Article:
"The Vanderbilt boys are sore over the treatment they received. The Louisiana State University team couldn't take defeat in a sportsmanlike manner. They claimed that Vanderbilt knew their signals and made uncomplimentary remarks from their sidelines, and altogether the treatment was not as good as the team expected. Vanderbilt played a harder game than at Tulane, and Louisiana State University has a much better team than Tulane. Vanderbilt played a much faster game than Louisiana State University and every trick was a success. Louisiana State University depended entirely on straight foot-ball and never succeeded in working any trick.

"The teams were entertained with an elegant dinner after the game by Mr. W. P. Connell, and the University Athletic Association invited the two teams to a theatre party."

The Banner also gave this report on Vanderbilt winning the Southern Intercollegiate Athletic Association's (S.I.A.A.) championship after defeating LSU:

"Vanderbilt University defeated Louisiana State University here yesterday by the score of 27 to 5; winning the championship of the South intercollegiate athletic association. Vanderbilt made it points on five touch-downs three by Edgerton and two by Tigert. Davis kicked goal twice. The feature of the game was the goal kicked by Landry of Louisiana from the forty-yard line. Time of halves, 25 minutes."

And in the same Banner edition, the resignation of Coach Watkins was announced:

"The rumor that Coach Watkins will discontinue his connection with the Vanderbilt Athletic Association at the close of the present season is creating such interest in football circles. It is reliably stated that Mr. Watkins will resign his position as head coach of the Vanderbilt football and baseball teams in order that he devote attention to the study of law exclusively.

"Walter H. Watkins is the most successful coach who has trained a team in the South for years. He has had charge of the Vanderbilt team for two years, and both years won the championship of the Southern Intercollegiate Athletic Association. The year previously he coached the Auburn team through the most successful season that the institute has experienced on the gridiron in its history. Last spring he coached the Vanderbilt baseball team and was remarkably successful with indifferent and untrained material, winning a large majority. Of the games played. He is an indefatigable worker and has the idea of amateur athletics developed to a clear-out and scientific fashion.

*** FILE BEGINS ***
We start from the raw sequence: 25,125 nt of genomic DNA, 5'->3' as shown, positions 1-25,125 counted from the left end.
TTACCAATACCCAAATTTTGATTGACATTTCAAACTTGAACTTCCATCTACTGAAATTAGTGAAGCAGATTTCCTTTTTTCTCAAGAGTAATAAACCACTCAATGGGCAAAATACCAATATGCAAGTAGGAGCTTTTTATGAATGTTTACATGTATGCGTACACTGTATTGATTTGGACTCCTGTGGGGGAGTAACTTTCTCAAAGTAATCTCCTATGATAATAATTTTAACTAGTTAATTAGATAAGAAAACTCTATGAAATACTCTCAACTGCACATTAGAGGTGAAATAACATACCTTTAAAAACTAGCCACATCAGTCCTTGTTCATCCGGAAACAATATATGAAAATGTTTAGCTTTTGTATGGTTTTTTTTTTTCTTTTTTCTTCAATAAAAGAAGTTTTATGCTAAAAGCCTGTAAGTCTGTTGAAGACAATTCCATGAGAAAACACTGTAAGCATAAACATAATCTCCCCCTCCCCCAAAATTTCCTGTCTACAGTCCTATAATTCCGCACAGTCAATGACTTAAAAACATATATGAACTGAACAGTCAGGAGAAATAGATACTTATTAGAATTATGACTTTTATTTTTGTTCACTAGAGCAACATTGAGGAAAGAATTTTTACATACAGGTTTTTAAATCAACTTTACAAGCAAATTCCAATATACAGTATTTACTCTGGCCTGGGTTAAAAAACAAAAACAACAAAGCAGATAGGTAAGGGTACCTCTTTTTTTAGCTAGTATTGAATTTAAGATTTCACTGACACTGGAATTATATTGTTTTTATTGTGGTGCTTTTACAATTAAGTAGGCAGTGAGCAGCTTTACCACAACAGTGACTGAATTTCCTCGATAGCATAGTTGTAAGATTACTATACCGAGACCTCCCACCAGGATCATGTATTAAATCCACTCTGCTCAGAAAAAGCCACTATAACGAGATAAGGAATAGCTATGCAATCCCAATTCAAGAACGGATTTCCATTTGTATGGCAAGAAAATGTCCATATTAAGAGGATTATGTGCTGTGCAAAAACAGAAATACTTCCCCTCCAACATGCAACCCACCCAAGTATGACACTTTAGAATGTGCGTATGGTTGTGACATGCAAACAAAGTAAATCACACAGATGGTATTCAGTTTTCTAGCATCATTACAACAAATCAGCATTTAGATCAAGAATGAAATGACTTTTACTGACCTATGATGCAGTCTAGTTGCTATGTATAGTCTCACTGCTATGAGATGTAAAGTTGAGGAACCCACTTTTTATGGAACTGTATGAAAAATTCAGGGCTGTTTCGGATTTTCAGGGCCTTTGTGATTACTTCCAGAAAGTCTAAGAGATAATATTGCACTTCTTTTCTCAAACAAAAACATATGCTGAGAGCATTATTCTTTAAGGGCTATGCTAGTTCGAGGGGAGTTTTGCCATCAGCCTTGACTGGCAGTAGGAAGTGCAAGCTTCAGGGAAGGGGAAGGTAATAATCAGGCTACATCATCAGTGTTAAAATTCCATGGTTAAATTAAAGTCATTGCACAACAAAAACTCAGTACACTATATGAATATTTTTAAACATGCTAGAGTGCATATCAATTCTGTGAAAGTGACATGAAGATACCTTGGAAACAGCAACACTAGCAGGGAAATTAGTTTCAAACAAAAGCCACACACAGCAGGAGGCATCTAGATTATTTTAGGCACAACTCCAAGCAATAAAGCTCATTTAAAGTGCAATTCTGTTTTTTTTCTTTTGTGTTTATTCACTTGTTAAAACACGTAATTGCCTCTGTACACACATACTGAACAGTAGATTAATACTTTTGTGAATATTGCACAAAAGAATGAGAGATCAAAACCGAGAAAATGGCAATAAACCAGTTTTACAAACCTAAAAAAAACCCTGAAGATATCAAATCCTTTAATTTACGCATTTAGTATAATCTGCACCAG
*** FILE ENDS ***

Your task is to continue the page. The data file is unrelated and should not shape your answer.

"Walter H. Watkins is a graduate of the Princeton class of '99. He was one of the stars on the baseball team, was prominent in track work and was first substitute on the football team for two years. His loss will be a hard blow to Vanderbilt, as his place will be hard to fill. It is understood that Vanderbilt will make an effort to secure the services of Coach Neil Snow, provided he is not retained by the University of Nashville."

Watkins first season in 1901 at Vanderbilt brought a 6-1-1 record for the Commodores. Vanderbilt finished the 1902 season with a loss against Sewanee and a record of 8-1. J.H. Henry, not Neil Snow, coached Vanderbilt for one season in 1903. His Vandy squad was 6-1. Dan McGugin followed in 1904 and stayed in Nashville for 30 seasons as head coach. McGugin became a coaching legend and Vanderbilt's all-time winningest coach (197-55-19).

Traughber's Tidbit
On the Saturday that Vanderbilt was in New Orleans playing Tulane, the University of Nashville was hosting the Texas Longhorns on its home field. The Longhorns were victorious, 11-5. Coaching for Nashville was Neil Snow who was inducted into the College Football Hall of Fame in 1960. The All-American played four years at the University of Michigan where his teams were 10-0, 8-2, 7-2-1 and 11-0.

In Snow's final season with the Wolverines the team was undefeated and unscored upon (famous point-a-minute team). In the inaugural Rose Bowl of 1902, Snow scored five touchdowns in the 49-0 rout of Stanford. One of Snow's Michigan teammates was Vanderbilt legendary coach Dan McGugin. Other than Texas, Nashville played other large universities such as Vanderbilt and Tennessee. The University of Nashville became the George Peabody College for Teachers in 1909.

Tidbit Two
How `bout them Gridiron `Dores? Congratulations to Coach James Franklin and his bowl-bound Vanderbilt Commodores for their 8-4 (5-3 SEC) record. The coaches and players have made Vanderbilt fans, the university and Nashville proud. More history is still to come this year.

If you have any comments or suggestions you can contact Bill Traughber via email WLTraughber@aol.com. Now available online and in Nashville bookstores is Traughber's new book "Vanderbilt Basketball, Tales of Commodore Hardwood History." Former Commodore guard Barry Booker wrote the forward.